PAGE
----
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Girl on the Bridge

*** 1/2 (R)

Gabor: Daniel Auteuil
Adele: Vanessa Paradis
Suicide Victim: Claude Aufaure
Kusak: Bertie Cortez
Barker: Giorgios Gatzios

Paramount Classics presents a film directed by Patrice Leconte. Written by Serge Frydman. In French with English subtitles. Running time: 92 minutes. Rated R (for some sexuality).


BY ROGER EBERT

T he hero of "Girl on the Bridge" hangs around bridges in Paris, looking for girls who are about to jump. Then he offers them a deal. Suicide is a permanent solution to a temporary problem, so perhaps they will consider working for him. He is a knife-thrower. There is always the possibility he will miss. If he doesn't, they get an interesting job with lots of travel. If he does hit them, well, what do they have to lose?

This logic proves persuasive to Adele (Vanessa Paradis), who signs on with Gabor (Daniel Auteuil). Well, not immediately; first she jumps, or perhaps slips, into the water, and he has to jump in and save her life. That will get a girl's attention. They travel from one venue to another, at first in the south of France, as he straps her to a cork backdrop and hurls knives at her. There are variations. He straps her to a spinning wheel. Sometimes he is blindfolded, or she is concealed beneath a sheet. They are booked on cruise ships, where the rocking of the waves adds a risk factor.

Gabor complains that his eyes are failing him ("Past 40, knife-throwing becomes erratic"), but he is really very good, a skill revealed by the fact that this film is not a short subject. If he is good at knives, she is good at roulette, and in the casinos in the towns where they appear, she has an extraordinary run of good luck. His luck has turned good, too; they're making better money, finding better bookings, and they become so closely in sync they can even hear each other's thoughts.

"Girl on the Bridge" was directed by Patrice Leconte, a French filmmaker whose work includes "Monsieur Hire" (1989), "The Hairdresser's Husband" (1990) and "Ridicule" (1996). He is fascinated by the hoops that his characters will jump through in their search for sexual fulfillment. Monsieur Hire is a bald little man of solemn visage who is a voyeur. He meekly worships the woman in the apartment across the way, who is not oblivious to his attentions, but his haplessness is his undoing. "The Hairdresser's Husband," however, is about a man who became fixated in adolescence on hairdressers and wants to be present only while the woman of his dreams cuts hair. Now comes the knife-thrower.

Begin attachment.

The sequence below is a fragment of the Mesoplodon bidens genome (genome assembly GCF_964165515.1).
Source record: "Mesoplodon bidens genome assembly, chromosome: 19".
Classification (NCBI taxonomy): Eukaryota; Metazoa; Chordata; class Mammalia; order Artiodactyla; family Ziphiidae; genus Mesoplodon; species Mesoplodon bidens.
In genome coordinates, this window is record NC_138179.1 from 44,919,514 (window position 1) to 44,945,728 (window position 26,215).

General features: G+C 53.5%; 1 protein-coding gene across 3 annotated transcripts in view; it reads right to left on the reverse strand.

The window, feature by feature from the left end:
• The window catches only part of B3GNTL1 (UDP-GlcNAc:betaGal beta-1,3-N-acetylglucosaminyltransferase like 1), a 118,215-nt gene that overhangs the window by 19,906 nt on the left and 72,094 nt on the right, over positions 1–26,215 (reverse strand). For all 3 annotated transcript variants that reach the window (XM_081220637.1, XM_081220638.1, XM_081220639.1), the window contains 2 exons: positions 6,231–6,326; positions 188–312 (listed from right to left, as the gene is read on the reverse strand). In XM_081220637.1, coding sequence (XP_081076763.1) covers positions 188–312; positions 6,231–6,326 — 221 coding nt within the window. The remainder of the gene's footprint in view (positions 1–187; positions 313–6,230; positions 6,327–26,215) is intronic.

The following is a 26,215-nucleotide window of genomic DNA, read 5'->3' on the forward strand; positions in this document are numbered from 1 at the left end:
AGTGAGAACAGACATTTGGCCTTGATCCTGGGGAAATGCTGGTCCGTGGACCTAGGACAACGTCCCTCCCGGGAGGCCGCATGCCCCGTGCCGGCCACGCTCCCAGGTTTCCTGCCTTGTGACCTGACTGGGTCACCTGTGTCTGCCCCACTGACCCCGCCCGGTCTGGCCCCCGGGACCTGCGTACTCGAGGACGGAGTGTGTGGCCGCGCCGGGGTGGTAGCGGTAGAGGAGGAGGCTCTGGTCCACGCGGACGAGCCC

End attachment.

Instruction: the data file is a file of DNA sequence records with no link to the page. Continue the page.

Leconte's movies almost always involve a deep, droll humor (it is hard to see in "Monsieur Hire," but it is there). He's amused by human nature. His characters in "Girl on the Bridge" aren't oblivious to the humor in their situation; their love and luck seem to depend on earning their living by seeing how close they can come to disaster. Much of their appeal comes from the human qualities of the performers. Auteuil, he of the crooked nose and mournful countenance, is a man who can hardly believe good fortune, and Paradis is a woman who can see that during many of her orgasms the joke is on her.

The movie begins by taking an absurd situation rather seriously and then lets the seriousness melt away; by the time the lovers have voluntarily gotten themselves into a rowboat in the middle of the ocean, we are almost in Looney Tunes territory.

Leconte's own adolescent fixation seems to be with exotic Turkish harem music, which he gets around to with amazing frequency in his movies. In "The Hairdresser's Husband," so great was the husband's exuberance that he would sometimes put Turkish music on the phonograph and dance about the shop. In "Girl on the Bridge," the lovers work through the French and Italian Rivieras and then move on by sea to Istanbul--perhaps for no better reason than so Leconte can slip his favorite music onto the soundtrack.

What's best about the movie is its playfulness. Occupations like knife-throwing were not uncommon in silent comedy, but modern movies have become depressingly mired in ordinary lifestyles. In many new romantic comedies, the occupations of the characters don't even matter, because they are only labels; there's a setup scene in an office, and everything else is after hours. Here, knife-throwing explains not only the man's desperation to meet the woman, but also the kind of woman he meets, and the way they eventually feel about each other. Dr. Johnson once said that the knowledge that you will be hanged in the morning concentrates the mind wonderfully. There is nothing like being partners in a knife-throwing act to encourage a man and a woman to focus on their relationship.

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